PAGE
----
Student Loan Relief is Coming to Those Who Need it Most
President Obama signed a presidential memorandum on Monday, June 9, intended to make student loan debt easier to pay off for millions of Americans. Essentially, it limits the amount borrowers can be asked to repay on a monthly basis and sets a new time limit of 20 years for the maximum amount of time a borrower will be required to make payments.
While this program, known as "Pay As You Earn" is not exactly new, the recent action opens the program up to a group of borrowers that could really use the help.
So, what is the Pay As You Earn repayment option?
For those who qualify, it limits the amount of the monthly payment to 10% of "discretionary" income, which is defined as how much money you earn above and beyond 150% of the national poverty level.
Currently, this translates to any income over $16,500 for a single taxpayer, so someone with a $50,000 salary has $33,500 in discretionary income and could not be asked to pay more than $335 per month on their student loan debt, regardless of how much they owe.
Additionally, any debt remaining after 20 years of paying under the Pay As You Earn plan is forgiven. This is very important because it's very possible for a borrower's required payment to not even cover the interest on their loans, which after two decades could produce a rather large balance.
For example, let's use the $50,000 salary example and we'll say this person has $60,000 in student loans. Well, the interest alone would be around $340 per month, which is more than the $335 maximum this borrower could be asked to pay. So, while the balance will actually go up over time, the borrower can relax a little knowing there's a light at the end of the tunnel.
The best repayment plan for those who need it most
The Pay As You Earn program is not new. In fact, has been available since 2012, but has only been offered to a relatively narrow group of borrowers.
Specifically, the program has been available to those who took out their first loan after October 1, 2007 who also received a loan on or after October 1, 2011. In other words, this has been available only to recent graduates. What the new law does is remove these restrictions as of December 2015, opening the program up to all college graduates with Federal student loan debt.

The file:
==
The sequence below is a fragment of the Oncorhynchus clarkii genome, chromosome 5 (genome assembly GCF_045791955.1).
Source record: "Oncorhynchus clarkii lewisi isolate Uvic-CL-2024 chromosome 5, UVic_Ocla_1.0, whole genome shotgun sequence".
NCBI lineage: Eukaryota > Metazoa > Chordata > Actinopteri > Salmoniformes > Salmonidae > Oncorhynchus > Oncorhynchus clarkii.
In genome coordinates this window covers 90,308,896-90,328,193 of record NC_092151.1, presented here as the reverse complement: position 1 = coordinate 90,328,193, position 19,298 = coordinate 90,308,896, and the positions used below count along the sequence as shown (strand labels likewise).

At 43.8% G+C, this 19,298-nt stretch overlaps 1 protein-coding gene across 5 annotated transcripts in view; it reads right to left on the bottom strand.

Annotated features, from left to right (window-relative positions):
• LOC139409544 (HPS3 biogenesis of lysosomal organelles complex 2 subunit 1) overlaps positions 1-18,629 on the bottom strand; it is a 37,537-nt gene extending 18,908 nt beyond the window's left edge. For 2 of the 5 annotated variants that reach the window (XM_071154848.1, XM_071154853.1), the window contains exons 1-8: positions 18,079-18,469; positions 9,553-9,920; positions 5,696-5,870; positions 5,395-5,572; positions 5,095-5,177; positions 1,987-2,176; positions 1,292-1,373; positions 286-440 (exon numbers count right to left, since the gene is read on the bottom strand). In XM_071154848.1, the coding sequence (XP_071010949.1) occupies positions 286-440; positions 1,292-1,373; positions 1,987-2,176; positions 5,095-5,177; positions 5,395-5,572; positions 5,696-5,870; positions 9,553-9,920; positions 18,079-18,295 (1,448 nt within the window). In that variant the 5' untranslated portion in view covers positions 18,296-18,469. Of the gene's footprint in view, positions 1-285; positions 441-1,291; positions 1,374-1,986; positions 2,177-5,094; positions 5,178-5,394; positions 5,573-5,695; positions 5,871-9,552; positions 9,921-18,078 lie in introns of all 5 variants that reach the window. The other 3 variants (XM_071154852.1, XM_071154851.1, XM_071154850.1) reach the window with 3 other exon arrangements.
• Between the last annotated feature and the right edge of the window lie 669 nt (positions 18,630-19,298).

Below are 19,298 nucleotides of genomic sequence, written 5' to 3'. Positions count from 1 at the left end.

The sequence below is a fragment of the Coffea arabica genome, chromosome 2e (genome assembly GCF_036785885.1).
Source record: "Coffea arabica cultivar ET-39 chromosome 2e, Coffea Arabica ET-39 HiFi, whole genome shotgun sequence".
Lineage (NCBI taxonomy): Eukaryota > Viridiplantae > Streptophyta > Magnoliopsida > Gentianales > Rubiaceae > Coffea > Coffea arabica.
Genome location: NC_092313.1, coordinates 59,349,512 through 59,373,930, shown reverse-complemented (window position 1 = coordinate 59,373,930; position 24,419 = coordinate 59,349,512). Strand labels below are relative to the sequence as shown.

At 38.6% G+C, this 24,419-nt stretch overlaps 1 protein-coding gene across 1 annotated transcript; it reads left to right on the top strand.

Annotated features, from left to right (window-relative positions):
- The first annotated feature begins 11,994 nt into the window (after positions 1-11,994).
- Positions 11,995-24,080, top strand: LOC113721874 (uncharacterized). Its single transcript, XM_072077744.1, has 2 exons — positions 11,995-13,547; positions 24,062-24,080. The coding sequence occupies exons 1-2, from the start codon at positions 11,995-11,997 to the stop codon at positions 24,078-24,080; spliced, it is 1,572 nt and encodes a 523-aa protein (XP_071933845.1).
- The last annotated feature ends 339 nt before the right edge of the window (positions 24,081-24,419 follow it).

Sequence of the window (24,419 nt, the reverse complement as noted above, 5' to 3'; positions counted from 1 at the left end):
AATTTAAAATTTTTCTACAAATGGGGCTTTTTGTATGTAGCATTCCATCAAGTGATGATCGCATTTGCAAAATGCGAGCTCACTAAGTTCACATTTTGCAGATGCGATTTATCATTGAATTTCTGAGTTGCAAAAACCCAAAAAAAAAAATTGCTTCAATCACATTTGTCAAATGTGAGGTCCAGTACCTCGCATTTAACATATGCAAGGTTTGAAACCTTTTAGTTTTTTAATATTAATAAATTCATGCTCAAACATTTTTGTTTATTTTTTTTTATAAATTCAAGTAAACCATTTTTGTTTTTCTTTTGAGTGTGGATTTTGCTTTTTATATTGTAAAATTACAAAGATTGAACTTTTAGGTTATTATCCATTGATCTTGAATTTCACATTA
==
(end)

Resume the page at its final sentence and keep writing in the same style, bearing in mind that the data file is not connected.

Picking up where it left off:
While this may indeed be too little, too late for some borrowers who have been paying on their loans for a long time now, it does help one group of younger adults who could really use the help. - Those students who graduated into the worst job market in recent history.
For students who graduated during the peak recessionary years of 2008, 2009, and 2010, the most affordable repayment option has been the Income-Based Repayment (IBR) plan, which is similar to Pay As You Earn, but helps to a lesser extent. Under IBR, the repayment amount is capped at 15% of discretionary income and any remaining debt is forgiven after a 25 year period.
According to the Department of Education, the percentage of grads that entered repayment and defaulted within two years was 9.1% in 2009 and rose to 10% in 2010. When you consider that the overall loan default rate in the U.S. is just 3.3%, it's clear these graduates needed some help.
Not a permanent fix, but will definitely help those who need it most
So, what the new law will do is make student loans more affordable for many students who are struggling to pay their loans.
With more than 40% of recent college graduates considered underemployed, many simply don't have much income above and beyond the basic cost of living. For someone a few years out of school earning $35,000 per year, this reduces the maximum they can be required to pay from about $231 per month to $154.
This can really make a difference to someone on a tight budget, and make the difference between someone being able to make payments and having to request a deferment or forbearance of their loans..
Now, this isn't a permanent fix to the student debt problem facing our younger generations. The real problem is tuition and other costs of higher education increasing dramatically over the past few decades, which is the whole reason for the high level of debt in the first place.
The tuition issue is another matter, and even if tuition stops rising, it won't help those already in debt. However, the latest reform will go a long way toward improving the quality of life for millions of borrowers.
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